La Crosse Area Plein Air Artists began with
the happy marriage of art and gardens. On May 9 of 2003, the Holy Trinity Tulip
Walk included a new garden, one resplendent with 1200 tulips, daffodils, hyacinths, and other spring flowering bulbs. Only one year ago it was a lawn, but Dolores Marusarz, artist and gardener, was determined
to create the same beauty in her garden as she hopes she does on her canvases.
When Tess Burlingame, one of the organizers of the
Tulip Walk, asked Marusarz to have her garden in the walk, Marusarz seized the opportunity to ask if her artist friends could
set up their easels and paint during the walk. Burlingame immediately agreed,
thinking the activity would add to the pleasure of the hundreds of people touring the gardens.
It proved to be a hit; many people told Burlingame that they were thrilled to see both the flowers and the artists
painting pictures of them. That day marked the beginning of the La Crosse Area
Plein Air Artists, a group begun by Marusarz the day after the tulip walk, in response to both the delight of the artists
and onlookers in the garden, and the remarks made by the artists about getting together again to paint plein air.
The term plein air means to paint outdoors rather
than in a studio. The term came into use in the 1850s in France, where a group
of artists decided that they wanted to paint the effect of sunlight on objects rather than just the plain objects themselves. Their paintings came to life, and later were called impressionistic paintings. They are still very popular. Movements
for plein air artists are alive in California, New Mexico, Arizona, and Connecticut, but none in the Midwest. The La Crosse group brings Wisconsin into the movement. Although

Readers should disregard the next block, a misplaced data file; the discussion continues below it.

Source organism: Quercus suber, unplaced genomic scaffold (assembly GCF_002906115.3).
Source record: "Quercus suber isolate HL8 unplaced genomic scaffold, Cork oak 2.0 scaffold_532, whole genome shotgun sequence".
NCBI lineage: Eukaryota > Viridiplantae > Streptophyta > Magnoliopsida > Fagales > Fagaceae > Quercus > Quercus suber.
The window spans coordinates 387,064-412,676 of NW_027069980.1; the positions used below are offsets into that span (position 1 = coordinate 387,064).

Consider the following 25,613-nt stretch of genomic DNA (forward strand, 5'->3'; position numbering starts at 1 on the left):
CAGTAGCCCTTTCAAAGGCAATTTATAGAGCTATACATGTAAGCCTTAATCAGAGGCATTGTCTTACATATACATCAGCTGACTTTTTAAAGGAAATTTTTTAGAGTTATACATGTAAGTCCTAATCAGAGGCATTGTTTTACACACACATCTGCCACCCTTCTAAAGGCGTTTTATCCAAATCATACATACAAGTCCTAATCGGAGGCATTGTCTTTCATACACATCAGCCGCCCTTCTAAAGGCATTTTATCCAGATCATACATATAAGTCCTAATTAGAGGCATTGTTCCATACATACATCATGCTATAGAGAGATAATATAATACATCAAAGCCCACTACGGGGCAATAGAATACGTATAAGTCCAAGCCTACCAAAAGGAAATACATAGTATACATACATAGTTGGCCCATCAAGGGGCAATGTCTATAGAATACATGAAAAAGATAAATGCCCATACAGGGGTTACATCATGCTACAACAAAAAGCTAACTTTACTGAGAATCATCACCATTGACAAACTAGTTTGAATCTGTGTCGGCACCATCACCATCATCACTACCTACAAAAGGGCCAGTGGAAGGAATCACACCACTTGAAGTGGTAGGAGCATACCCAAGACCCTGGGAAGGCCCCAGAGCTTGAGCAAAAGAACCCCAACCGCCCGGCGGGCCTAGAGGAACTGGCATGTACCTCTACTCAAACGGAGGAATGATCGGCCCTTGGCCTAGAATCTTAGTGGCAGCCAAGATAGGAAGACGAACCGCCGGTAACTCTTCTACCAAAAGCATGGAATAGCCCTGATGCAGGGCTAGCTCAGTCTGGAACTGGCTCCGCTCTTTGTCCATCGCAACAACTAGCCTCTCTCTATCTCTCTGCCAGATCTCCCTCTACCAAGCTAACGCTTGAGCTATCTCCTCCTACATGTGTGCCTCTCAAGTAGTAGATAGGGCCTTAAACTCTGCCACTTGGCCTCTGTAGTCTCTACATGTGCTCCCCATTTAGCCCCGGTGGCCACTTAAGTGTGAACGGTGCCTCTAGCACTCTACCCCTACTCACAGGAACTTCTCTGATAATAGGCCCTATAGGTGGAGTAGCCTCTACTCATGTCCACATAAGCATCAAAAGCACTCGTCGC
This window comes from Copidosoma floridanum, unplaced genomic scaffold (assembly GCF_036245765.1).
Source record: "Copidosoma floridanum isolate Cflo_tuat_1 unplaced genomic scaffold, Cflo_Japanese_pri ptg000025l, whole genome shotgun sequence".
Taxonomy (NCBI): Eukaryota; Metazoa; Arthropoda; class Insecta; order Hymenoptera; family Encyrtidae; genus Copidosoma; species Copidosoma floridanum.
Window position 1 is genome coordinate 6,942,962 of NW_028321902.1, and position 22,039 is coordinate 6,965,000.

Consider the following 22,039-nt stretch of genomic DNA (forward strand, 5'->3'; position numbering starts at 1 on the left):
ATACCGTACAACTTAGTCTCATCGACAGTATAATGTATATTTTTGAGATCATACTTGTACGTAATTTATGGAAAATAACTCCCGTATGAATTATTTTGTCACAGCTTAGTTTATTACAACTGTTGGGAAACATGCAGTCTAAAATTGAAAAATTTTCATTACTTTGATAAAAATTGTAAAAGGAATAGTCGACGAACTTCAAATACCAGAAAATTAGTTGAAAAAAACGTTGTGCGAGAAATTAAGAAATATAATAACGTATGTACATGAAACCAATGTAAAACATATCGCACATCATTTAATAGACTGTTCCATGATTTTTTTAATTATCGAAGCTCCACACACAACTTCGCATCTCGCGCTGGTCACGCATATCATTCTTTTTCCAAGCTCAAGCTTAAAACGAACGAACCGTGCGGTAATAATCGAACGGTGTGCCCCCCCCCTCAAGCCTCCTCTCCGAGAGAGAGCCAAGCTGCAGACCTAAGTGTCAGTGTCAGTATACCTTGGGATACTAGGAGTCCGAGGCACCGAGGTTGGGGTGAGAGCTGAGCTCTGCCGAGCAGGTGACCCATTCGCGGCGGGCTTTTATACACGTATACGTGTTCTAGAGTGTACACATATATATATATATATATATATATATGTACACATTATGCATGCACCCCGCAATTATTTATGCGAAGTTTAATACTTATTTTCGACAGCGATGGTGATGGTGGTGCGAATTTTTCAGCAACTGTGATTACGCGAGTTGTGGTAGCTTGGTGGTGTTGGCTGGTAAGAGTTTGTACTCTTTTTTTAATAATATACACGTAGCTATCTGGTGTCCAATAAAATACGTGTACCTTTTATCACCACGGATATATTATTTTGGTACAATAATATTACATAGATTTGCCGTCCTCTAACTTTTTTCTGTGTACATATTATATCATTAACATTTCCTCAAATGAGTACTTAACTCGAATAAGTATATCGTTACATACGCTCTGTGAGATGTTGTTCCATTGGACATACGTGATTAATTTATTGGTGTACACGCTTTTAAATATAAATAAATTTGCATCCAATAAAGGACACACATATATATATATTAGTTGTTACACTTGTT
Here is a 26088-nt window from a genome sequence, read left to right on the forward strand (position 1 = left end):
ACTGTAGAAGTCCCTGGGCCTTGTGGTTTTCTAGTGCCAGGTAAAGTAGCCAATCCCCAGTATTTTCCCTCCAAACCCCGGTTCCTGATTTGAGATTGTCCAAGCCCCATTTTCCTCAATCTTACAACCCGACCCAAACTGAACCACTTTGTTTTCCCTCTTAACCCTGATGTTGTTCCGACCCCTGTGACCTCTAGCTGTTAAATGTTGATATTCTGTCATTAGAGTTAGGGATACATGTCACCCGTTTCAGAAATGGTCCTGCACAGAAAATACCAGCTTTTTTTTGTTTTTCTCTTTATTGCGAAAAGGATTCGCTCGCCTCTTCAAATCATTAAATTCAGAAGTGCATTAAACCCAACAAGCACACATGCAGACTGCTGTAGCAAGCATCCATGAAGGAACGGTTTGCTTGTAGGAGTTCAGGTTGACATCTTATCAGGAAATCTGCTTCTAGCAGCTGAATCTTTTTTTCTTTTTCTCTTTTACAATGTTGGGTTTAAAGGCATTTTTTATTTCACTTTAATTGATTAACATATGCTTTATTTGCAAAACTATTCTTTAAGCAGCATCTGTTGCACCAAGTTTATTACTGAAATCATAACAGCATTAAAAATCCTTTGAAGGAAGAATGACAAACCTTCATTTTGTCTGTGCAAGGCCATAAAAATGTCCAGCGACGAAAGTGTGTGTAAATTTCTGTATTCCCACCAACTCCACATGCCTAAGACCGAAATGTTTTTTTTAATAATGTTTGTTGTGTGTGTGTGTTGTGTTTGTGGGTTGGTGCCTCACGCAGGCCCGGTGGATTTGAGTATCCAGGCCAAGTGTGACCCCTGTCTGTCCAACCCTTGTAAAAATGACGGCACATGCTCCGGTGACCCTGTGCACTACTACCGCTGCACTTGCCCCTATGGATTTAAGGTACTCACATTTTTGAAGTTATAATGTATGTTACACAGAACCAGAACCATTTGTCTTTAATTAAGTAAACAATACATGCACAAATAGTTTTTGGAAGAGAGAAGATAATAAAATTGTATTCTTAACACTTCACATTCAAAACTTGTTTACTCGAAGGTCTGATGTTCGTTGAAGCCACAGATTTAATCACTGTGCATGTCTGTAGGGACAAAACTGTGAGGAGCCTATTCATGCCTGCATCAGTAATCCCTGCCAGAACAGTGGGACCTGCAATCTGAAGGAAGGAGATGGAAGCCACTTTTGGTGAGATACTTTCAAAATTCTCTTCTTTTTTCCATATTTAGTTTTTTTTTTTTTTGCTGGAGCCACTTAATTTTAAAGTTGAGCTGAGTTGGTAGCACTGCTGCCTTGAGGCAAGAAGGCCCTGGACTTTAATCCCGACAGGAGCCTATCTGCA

the La Crosse group is new, it has already been recognized by the Wisconsin Arts Board as a grass roots movement (free to
all those who wish to join) and is listed on Portal Wisconsin. The group has received
attention from television stations, newspapers, and radio programs. The
progress has been fast but has followed a plan made by Marusarz following the successful day of painting at the Tulip Walk.
She began by writing a list of the places in
La Crosse that would afford artists a beautiful view while also being accessible to the public. She found many such places, including Riverside Park, Pettibone Park,
Nelson Park, Goose Island, the Paul E. Stry Nature Preserve, and more. Next she
made the rounds of the governmental and private departments in charge of those places so she could learn the rules about using
those facilities. Everyone gave their gracious permission for the artists to
work in those places as long as there were no sales on public property. Since
one of the points of doing artwork in public is to educate and to inspire onlookers to join in with the artists, that was
no problem. Once Marusarz got the ball rolling, she asked the entire membership
of Eastbank Artists, La Crosse Society of Arts and Crafts, and other artists to join in the plein air paint outs, as they
are called. The membership of the Plein Air Artists is now 25 and growing.
They meet twice a month on weekends. Dates can be found on the Events page of this web site. The
public is urged to join the artists. All the materials they need are at each
meeting and are provided free.
In October 2003 the group will have its first showing
at the Main Street Gallery in Onalaska. The artists have decided to contribute
a portion of all sales to the ALS Foundation. Drawings that the public leaves
with the artists will also be sold, with all proceeds going to the charity. Susan
Snyder, an artist and writer in La Crosse, died several years ago from the disease.